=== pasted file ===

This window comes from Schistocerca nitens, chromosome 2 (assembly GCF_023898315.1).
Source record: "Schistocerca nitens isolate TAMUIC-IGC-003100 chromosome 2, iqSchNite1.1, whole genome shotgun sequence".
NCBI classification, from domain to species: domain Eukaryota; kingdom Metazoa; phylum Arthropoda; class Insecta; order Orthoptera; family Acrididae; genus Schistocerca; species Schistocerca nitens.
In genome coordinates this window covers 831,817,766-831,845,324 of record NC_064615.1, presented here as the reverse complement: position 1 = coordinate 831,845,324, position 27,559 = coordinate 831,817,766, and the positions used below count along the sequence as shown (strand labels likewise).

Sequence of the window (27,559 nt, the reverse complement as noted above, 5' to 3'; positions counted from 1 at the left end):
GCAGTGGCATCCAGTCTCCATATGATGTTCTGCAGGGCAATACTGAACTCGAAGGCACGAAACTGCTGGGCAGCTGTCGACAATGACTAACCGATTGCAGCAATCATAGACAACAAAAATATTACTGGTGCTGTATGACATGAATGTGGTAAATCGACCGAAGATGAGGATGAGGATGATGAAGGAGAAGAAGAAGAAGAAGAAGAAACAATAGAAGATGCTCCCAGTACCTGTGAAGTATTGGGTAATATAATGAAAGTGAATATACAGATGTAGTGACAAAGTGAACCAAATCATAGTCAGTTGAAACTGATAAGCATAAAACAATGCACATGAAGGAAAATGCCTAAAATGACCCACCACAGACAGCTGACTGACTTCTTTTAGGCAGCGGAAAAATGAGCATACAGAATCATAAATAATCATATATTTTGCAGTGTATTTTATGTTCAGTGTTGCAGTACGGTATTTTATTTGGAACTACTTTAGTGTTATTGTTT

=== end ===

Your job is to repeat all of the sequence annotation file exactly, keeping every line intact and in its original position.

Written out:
This window comes from Schistocerca nitens, chromosome 2 (assembly GCF_023898315.1).
Source record: "Schistocerca nitens isolate TAMUIC-IGC-003100 chromosome 2, iqSchNite1.1, whole genome shotgun sequence".
NCBI classification, from domain to species: domain Eukaryota; kingdom Metazoa; phylum Arthropoda; class Insecta; order Orthoptera; family Acrididae; genus Schistocerca; species Schistocerca nitens.
In genome coordinates this window covers 831,817,766-831,845,324 of record NC_064615.1, presented here as the reverse complement: position 1 = coordinate 831,845,324, position 27,559 = coordinate 831,817,766, and the positions used below count along the sequence as shown (strand labels likewise).

Sequence of the window (27,559 nt, the reverse complement as noted above, 5' to 3'; positions counted from 1 at the left end):
GCAGTGGCATCCAGTCTCCATATGATGTTCTGCAGGGCAATACTGAACTCGAAGGCACGAAACTGCTGGGCAGCTGTCGACAATGACTAACCGATTGCAGCAATCATAGACAACAAAAATATTACTGGTGCTGTATGACATGAATGTGGTAAATCGACCGAAGATGAGGATGAGGATGATGAAGGAGAAGAAGAAGAAGAAGAAGAAACAATAGAAGATGCTCCCAGTACCTGTGAAGTATTGGGTAATATAATGAAAGTGAATATACAGATGTAGTGACAAAGTGAACCAAATCATAGTCAGTTGAAACTGATAAGCATAAAACAATGCACATGAAGGAAAATGCCTAAAATGACCCACCACAGACAGCTGACTGACTTCTTTTAGGCAGCGGAAAAATGAGCATACAGAATCATAAATAATCATATATTTTGCAGTGTATTTTATGTTCAGTGTTGCAGTACGGTATTTTATTTGGAACTACTTTAGTGTTATTGTTT